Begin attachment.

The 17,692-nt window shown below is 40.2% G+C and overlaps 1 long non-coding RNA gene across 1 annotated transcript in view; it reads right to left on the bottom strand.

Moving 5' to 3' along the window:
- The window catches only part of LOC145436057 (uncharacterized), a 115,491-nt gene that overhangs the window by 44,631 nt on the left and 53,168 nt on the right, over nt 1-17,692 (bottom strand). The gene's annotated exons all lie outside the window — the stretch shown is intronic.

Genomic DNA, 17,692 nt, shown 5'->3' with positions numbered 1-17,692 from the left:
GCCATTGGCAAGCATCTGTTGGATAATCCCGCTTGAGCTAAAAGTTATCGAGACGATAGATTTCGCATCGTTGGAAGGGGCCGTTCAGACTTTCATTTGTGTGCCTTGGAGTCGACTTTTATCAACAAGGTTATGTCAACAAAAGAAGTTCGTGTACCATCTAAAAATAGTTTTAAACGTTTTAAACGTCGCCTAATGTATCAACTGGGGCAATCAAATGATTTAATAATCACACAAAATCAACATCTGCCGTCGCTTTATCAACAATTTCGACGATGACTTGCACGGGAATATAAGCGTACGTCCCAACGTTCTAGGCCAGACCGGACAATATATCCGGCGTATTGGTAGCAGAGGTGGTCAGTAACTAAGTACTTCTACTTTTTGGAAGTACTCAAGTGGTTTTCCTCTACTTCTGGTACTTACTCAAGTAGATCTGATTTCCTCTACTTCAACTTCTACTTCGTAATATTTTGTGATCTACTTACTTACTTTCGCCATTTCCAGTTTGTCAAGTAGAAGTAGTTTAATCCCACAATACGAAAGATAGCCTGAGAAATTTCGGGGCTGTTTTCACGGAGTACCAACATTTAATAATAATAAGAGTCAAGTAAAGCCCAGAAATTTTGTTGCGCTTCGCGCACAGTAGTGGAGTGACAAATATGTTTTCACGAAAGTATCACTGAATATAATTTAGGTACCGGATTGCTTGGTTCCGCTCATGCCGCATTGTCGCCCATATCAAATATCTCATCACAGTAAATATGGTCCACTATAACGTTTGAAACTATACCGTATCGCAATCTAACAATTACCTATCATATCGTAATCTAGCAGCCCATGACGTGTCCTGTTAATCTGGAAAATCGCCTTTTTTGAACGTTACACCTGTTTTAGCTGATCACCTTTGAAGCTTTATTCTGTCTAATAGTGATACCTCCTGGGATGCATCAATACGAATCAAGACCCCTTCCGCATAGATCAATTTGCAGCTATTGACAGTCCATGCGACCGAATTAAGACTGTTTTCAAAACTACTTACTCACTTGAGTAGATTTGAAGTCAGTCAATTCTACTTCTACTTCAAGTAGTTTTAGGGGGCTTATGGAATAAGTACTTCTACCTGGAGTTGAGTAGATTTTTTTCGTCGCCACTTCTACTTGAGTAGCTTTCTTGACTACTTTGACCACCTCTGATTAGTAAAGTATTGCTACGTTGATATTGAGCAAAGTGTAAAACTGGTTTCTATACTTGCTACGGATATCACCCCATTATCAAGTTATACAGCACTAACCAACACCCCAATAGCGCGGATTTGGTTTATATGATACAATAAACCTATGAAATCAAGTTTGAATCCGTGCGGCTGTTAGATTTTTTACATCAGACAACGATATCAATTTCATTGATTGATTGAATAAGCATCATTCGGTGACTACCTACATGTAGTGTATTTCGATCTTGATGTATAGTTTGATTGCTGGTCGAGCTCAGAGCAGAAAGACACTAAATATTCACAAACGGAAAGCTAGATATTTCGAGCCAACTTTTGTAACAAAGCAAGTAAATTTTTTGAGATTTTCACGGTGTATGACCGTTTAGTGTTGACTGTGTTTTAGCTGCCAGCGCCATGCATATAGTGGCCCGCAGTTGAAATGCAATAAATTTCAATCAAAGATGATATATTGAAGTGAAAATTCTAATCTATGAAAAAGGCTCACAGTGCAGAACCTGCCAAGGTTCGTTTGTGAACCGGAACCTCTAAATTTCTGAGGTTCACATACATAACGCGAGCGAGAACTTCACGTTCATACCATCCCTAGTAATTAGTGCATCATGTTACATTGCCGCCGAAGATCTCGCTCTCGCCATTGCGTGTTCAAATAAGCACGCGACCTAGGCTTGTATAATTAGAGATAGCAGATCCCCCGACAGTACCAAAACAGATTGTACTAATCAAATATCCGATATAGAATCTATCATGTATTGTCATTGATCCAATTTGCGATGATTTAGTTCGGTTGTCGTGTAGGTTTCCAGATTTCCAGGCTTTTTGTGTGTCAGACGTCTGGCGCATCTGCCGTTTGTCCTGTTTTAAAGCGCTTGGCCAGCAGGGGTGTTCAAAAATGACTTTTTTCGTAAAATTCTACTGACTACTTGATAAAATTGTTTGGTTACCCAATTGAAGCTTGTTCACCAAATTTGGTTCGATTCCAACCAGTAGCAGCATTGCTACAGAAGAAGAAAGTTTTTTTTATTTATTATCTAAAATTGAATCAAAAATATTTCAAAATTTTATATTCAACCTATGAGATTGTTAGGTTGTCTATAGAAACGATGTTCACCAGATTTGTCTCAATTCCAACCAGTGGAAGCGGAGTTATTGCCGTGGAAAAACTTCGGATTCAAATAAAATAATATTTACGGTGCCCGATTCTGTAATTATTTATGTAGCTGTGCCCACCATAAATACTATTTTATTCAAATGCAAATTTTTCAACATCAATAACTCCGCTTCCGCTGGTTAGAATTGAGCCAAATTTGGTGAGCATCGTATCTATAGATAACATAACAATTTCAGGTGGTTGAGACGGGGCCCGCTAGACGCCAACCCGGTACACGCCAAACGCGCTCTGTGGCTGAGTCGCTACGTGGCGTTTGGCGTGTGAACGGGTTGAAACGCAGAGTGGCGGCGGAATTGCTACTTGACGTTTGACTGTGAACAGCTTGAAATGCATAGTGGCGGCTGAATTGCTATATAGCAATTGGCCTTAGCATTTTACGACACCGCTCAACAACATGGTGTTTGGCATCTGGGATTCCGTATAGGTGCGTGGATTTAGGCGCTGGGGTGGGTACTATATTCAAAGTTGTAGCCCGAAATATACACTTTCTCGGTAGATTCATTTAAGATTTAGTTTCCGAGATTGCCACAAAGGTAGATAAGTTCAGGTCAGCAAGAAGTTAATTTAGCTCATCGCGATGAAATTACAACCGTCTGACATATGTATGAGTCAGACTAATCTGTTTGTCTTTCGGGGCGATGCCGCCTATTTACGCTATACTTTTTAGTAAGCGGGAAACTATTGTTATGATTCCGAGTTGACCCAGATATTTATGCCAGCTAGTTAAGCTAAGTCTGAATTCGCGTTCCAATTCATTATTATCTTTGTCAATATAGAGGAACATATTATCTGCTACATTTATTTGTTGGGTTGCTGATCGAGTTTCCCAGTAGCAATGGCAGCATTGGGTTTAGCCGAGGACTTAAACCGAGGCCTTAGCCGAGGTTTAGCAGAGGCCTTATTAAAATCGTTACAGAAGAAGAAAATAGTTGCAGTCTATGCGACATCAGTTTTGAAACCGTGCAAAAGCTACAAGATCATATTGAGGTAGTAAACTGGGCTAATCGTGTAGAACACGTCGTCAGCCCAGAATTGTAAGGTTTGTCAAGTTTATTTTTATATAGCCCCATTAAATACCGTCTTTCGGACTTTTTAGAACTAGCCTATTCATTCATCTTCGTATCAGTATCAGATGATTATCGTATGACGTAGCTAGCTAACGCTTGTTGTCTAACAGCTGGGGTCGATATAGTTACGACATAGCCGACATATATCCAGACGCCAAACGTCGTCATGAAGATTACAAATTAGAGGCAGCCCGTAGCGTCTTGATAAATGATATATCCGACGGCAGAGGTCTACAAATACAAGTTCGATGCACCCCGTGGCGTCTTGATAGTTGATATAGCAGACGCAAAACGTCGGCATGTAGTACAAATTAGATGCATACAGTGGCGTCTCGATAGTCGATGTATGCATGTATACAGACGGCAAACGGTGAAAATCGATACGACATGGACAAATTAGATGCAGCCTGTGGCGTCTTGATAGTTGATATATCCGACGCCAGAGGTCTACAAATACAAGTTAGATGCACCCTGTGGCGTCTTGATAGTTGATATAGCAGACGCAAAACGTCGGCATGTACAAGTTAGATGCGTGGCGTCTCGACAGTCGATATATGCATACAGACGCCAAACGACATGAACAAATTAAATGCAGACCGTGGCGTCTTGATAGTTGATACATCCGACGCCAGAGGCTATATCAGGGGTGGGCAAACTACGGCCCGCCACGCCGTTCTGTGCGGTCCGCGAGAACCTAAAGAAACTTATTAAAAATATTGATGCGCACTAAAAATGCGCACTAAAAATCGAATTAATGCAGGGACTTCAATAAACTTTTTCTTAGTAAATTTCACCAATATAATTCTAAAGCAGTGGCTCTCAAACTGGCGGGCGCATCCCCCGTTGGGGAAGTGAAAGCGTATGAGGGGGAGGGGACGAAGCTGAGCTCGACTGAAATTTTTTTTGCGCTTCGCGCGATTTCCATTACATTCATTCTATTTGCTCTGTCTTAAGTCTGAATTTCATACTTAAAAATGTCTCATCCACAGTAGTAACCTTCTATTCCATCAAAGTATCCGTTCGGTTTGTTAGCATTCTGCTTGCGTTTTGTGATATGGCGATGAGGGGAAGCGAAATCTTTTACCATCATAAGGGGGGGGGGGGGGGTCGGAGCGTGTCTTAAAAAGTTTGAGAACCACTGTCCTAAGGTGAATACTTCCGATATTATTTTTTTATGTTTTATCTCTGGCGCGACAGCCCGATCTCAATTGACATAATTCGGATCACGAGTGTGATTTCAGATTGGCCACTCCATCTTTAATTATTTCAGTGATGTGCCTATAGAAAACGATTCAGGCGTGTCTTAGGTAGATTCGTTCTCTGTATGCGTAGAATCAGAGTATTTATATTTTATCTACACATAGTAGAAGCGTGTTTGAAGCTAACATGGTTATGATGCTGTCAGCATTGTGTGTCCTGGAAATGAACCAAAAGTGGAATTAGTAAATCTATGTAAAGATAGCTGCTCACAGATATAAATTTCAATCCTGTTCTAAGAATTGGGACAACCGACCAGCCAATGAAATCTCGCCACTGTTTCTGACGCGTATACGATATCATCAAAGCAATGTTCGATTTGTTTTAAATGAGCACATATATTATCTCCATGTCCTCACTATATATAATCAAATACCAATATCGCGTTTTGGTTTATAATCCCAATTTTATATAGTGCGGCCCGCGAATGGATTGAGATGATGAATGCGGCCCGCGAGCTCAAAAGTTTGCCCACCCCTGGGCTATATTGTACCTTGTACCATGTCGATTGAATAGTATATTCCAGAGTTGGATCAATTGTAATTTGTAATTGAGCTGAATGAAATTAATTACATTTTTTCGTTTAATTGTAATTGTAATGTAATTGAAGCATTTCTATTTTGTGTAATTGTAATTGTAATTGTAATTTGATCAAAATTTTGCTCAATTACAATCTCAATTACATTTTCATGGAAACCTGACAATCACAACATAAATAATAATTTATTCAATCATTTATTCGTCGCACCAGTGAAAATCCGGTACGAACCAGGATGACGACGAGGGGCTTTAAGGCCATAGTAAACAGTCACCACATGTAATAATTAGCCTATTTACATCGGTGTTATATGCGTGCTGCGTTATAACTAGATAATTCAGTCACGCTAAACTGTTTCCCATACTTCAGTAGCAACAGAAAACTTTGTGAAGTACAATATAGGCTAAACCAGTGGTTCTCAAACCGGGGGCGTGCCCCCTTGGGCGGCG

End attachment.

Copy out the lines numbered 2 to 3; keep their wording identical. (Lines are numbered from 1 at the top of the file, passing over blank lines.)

Moving 5' to 3' along the window:
- The window catches only part of LOC145436057 (uncharacterized), a 115,491-nt gene that overhangs the window by 44,631 nt on the left and 53,168 nt on the right, over nt 1-17,692 (bottom strand). The gene's annotated exons all lie outside the window — the stretch shown is intronic.